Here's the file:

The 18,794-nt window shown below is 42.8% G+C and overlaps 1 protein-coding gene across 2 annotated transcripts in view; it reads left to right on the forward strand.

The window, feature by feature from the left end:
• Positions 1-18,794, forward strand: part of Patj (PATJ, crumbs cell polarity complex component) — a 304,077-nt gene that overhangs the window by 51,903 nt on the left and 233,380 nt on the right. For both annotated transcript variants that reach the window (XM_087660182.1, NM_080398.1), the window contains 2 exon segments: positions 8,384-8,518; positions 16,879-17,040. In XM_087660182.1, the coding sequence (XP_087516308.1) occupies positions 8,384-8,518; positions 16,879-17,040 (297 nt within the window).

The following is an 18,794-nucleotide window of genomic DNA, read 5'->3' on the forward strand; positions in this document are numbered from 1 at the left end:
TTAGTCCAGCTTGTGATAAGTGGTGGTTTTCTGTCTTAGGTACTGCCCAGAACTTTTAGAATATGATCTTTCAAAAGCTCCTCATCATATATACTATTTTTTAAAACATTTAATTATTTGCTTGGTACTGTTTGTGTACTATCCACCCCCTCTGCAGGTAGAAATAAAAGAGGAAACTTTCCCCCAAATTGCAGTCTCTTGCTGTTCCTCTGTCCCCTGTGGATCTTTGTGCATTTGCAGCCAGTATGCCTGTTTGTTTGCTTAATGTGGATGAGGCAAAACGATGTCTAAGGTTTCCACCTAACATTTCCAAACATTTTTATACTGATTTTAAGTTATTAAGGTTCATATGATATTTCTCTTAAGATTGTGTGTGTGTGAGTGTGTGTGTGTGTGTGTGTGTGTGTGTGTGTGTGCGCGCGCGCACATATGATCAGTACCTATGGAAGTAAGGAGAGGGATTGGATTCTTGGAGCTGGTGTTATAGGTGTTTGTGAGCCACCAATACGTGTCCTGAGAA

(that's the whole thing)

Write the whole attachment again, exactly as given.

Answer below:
The 18,794-nt window shown below is 42.8% G+C and overlaps 1 protein-coding gene across 2 annotated transcripts in view; it reads left to right on the forward strand.

The window, feature by feature from the left end:
• Positions 1-18,794, forward strand: part of Patj (PATJ, crumbs cell polarity complex component) — a 304,077-nt gene that overhangs the window by 51,903 nt on the left and 233,380 nt on the right. For both annotated transcript variants that reach the window (XM_087660182.1, NM_080398.1), the window contains 2 exon segments: positions 8,384-8,518; positions 16,879-17,040. In XM_087660182.1, the coding sequence (XP_087516308.1) occupies positions 8,384-8,518; positions 16,879-17,040 (297 nt within the window).

The following is an 18,794-nucleotide window of genomic DNA, read 5'->3' on the forward strand; positions in this document are numbered from 1 at the left end:
TTAGTCCAGCTTGTGATAAGTGGTGGTTTTCTGTCTTAGGTACTGCCCAGAACTTTTAGAATATGATCTTTCAAAAGCTCCTCATCATATATACTATTTTTTAAAACATTTAATTATTTGCTTGGTACTGTTTGTGTACTATCCACCCCCTCTGCAGGTAGAAATAAAAGAGGAAACTTTCCCCCAAATTGCAGTCTCTTGCTGTTCCTCTGTCCCCTGTGGATCTTTGTGCATTTGCAGCCAGTATGCCTGTTTGTTTGCTTAATGTGGATGAGGCAAAACGATGTCTAAGGTTTCCACCTAACATTTCCAAACATTTTTATACTGATTTTAAGTTATTAAGGTTCATATGATATTTCTCTTAAGATTGTGTGTGTGTGAGTGTGTGTGTGTGTGTGTGTGTGTGTGTGTGTGTGCGCGCGCGCACATATGATCAGTACCTATGGAAGTAAGGAGAGGGATTGGATTCTTGGAGCTGGTGTTATAGGTGTTTGTGAGCCACCAATACGTGTCCTGAGAA